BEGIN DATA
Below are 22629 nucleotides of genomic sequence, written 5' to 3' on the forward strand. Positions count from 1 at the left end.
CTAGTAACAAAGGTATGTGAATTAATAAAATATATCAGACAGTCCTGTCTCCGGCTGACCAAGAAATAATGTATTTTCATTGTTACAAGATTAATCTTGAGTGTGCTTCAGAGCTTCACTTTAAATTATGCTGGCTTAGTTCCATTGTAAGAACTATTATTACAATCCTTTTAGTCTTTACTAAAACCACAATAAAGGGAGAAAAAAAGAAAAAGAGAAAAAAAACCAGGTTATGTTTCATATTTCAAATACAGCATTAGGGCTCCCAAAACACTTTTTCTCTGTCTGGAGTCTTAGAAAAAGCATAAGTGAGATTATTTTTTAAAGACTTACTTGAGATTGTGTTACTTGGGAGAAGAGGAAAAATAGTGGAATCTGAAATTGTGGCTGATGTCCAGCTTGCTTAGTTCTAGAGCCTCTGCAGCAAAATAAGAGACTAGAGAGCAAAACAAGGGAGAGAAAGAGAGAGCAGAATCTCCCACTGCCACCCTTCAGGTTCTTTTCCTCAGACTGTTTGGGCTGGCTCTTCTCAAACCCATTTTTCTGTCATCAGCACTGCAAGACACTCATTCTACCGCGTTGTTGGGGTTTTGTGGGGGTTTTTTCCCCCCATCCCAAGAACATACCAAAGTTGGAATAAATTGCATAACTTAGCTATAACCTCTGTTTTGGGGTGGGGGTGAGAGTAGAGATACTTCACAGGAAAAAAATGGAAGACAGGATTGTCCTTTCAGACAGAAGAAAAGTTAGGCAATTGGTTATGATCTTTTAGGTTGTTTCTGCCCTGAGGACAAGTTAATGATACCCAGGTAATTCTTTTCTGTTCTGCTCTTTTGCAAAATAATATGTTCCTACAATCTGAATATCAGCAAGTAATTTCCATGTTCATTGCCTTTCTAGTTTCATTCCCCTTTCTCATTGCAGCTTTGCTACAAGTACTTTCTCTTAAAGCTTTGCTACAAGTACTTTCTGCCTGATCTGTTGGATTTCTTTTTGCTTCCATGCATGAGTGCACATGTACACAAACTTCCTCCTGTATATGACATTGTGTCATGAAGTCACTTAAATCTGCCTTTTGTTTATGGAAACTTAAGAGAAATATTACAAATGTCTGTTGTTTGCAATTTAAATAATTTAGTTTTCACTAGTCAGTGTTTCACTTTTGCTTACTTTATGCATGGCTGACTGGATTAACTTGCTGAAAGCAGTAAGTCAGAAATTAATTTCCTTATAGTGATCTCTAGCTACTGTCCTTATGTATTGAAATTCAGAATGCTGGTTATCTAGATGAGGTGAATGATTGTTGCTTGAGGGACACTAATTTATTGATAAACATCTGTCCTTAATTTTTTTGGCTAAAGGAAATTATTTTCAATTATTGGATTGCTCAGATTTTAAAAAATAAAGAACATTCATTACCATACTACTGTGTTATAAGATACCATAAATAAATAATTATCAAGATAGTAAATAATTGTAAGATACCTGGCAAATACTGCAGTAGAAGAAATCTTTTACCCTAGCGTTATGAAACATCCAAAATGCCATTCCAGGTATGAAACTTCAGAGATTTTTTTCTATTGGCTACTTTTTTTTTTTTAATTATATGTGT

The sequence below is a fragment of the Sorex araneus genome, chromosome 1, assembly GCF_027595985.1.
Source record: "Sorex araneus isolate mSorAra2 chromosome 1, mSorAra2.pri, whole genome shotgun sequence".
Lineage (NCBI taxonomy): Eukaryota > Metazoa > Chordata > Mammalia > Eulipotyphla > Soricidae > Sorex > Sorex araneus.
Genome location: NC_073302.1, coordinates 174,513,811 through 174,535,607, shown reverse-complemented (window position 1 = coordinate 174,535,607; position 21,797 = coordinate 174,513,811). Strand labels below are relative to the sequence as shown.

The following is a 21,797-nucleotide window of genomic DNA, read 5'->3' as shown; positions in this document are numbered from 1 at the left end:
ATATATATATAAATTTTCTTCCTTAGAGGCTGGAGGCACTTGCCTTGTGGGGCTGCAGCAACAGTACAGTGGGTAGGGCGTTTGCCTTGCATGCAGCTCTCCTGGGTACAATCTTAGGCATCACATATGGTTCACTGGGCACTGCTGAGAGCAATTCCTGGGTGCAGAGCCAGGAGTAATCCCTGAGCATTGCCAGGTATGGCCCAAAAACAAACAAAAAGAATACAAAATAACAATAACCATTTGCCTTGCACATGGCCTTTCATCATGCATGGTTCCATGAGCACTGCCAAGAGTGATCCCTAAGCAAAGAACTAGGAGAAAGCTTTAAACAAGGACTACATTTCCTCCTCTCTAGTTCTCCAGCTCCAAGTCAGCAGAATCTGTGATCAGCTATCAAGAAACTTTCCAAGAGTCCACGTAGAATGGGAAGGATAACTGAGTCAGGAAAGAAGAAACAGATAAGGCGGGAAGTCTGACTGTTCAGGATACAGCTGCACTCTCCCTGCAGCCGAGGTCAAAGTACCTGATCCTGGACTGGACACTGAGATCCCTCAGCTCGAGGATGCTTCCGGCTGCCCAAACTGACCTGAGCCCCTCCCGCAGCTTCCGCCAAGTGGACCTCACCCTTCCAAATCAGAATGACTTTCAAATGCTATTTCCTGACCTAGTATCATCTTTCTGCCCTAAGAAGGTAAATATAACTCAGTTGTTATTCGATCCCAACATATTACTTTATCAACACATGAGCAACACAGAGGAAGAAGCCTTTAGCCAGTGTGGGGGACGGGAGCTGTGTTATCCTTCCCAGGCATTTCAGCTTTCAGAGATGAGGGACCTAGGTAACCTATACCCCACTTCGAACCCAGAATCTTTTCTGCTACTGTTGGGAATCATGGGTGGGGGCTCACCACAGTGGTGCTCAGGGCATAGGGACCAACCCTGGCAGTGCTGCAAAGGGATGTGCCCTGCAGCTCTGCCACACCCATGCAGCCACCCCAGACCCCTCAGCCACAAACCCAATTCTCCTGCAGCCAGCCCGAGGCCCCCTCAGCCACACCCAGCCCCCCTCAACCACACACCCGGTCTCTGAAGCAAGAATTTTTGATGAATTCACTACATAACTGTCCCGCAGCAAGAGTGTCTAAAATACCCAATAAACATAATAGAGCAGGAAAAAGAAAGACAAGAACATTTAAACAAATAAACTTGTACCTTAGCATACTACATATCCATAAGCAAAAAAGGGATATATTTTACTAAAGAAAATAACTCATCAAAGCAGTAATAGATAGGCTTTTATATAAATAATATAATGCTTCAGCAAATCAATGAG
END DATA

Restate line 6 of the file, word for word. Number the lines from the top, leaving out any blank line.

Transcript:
Genome location: NC_073302.1, coordinates 174,513,811 through 174,535,607, shown reverse-complemented (window position 1 = coordinate 174,535,607; position 21,797 = coordinate 174,513,811). Strand labels below are relative to the sequence as shown.